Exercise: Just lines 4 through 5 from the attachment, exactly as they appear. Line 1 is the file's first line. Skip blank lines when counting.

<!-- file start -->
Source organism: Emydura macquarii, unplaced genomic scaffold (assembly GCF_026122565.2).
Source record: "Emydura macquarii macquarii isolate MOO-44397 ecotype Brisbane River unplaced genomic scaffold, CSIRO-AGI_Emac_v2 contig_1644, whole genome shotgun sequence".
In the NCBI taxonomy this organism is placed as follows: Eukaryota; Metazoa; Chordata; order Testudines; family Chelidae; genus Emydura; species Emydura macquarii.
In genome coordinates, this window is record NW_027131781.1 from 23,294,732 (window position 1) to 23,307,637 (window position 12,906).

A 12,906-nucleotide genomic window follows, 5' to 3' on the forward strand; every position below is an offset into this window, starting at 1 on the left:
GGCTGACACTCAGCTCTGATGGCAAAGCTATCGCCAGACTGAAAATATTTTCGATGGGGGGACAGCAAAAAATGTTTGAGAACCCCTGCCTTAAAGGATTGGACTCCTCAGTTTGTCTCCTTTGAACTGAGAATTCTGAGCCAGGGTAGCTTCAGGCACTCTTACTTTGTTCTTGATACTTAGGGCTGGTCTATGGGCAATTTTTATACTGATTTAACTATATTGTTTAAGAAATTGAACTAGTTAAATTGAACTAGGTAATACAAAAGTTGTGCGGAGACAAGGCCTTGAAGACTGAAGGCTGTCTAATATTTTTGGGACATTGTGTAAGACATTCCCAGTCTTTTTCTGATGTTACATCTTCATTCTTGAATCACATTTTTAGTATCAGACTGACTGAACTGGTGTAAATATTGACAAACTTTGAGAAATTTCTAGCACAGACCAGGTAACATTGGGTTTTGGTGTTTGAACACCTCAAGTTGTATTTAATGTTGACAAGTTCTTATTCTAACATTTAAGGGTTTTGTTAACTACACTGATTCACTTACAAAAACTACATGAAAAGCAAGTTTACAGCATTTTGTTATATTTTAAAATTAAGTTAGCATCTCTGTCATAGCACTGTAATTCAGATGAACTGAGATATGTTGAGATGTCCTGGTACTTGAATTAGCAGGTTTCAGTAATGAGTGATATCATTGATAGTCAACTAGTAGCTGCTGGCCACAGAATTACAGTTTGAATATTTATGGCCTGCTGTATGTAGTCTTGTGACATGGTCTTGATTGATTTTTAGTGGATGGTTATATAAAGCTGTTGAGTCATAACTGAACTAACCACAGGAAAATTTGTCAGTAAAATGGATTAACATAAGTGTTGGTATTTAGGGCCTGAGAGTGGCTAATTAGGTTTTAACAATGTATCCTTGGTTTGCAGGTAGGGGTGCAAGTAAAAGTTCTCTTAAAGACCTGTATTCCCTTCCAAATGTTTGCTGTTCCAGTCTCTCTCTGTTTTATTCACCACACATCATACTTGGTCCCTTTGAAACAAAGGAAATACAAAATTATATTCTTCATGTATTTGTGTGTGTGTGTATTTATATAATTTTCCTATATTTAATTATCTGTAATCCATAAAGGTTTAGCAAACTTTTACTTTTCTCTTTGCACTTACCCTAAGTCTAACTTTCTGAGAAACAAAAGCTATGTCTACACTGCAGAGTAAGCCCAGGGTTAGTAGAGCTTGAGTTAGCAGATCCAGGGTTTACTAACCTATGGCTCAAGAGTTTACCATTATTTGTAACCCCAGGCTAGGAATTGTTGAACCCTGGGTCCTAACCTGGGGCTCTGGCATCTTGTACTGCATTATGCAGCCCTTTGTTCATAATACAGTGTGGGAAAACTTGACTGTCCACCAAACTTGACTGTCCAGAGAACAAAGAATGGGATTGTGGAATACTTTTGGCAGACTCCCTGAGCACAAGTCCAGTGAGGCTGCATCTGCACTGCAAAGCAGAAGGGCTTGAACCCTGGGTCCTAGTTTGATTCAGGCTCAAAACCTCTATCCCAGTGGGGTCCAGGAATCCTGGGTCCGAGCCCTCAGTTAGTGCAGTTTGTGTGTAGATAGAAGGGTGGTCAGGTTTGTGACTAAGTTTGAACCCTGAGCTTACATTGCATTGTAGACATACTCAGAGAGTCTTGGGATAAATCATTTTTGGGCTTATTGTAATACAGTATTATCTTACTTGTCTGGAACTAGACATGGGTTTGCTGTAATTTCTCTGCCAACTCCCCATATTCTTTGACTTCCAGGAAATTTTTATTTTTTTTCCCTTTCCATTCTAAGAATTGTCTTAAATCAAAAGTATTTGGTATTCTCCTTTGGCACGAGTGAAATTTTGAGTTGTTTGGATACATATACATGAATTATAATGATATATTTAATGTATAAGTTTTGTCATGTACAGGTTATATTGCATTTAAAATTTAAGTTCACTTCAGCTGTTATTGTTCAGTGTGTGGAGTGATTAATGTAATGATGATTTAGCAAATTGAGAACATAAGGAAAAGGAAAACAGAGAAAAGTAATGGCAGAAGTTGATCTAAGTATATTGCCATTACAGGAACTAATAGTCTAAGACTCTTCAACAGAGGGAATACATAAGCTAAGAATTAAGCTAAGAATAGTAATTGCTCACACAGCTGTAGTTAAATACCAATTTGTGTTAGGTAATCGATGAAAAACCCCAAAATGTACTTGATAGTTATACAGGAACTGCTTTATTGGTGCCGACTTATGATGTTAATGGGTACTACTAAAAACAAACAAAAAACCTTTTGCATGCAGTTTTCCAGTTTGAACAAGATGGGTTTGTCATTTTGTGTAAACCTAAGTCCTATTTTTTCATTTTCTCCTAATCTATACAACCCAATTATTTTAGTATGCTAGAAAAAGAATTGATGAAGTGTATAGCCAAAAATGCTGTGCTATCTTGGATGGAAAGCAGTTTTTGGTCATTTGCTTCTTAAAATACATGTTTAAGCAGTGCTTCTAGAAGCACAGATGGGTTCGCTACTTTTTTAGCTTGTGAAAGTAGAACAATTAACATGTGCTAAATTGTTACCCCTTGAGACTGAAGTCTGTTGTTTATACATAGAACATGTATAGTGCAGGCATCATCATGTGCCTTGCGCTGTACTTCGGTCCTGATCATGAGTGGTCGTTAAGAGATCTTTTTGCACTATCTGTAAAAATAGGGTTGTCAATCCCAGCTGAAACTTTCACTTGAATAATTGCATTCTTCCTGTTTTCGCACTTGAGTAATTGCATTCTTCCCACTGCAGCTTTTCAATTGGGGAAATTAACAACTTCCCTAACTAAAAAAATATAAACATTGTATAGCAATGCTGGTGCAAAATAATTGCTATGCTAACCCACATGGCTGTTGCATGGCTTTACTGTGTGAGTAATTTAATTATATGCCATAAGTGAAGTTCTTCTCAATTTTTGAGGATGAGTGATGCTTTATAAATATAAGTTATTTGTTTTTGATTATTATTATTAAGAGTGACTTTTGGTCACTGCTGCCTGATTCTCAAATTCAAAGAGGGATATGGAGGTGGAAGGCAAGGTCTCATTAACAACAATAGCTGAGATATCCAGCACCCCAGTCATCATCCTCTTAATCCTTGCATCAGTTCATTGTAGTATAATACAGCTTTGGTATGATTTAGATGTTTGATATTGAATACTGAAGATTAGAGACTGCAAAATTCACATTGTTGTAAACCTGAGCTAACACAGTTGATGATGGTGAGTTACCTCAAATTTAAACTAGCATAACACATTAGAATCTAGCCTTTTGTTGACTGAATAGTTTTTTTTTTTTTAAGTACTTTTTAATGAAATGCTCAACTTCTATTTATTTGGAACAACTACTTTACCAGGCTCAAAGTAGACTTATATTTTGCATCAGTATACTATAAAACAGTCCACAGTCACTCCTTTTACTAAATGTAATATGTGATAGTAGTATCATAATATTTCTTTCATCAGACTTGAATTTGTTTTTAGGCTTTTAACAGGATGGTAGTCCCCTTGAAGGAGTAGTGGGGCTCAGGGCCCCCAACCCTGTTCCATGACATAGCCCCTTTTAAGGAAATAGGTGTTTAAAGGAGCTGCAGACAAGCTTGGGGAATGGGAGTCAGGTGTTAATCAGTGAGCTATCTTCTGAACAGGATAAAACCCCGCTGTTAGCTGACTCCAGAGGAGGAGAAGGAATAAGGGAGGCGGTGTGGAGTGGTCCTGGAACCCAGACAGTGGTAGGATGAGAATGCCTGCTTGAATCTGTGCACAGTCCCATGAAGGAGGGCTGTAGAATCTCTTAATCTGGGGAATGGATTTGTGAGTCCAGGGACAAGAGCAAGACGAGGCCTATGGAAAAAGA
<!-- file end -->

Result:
In genome coordinates, this window is record NW_027131781.1 from 23,294,732 (window position 1) to 23,307,637 (window position 12,906).

A 12,906-nucleotide genomic window follows, 5' to 3' on the forward strand; every position below is an offset into this window, starting at 1 on the left: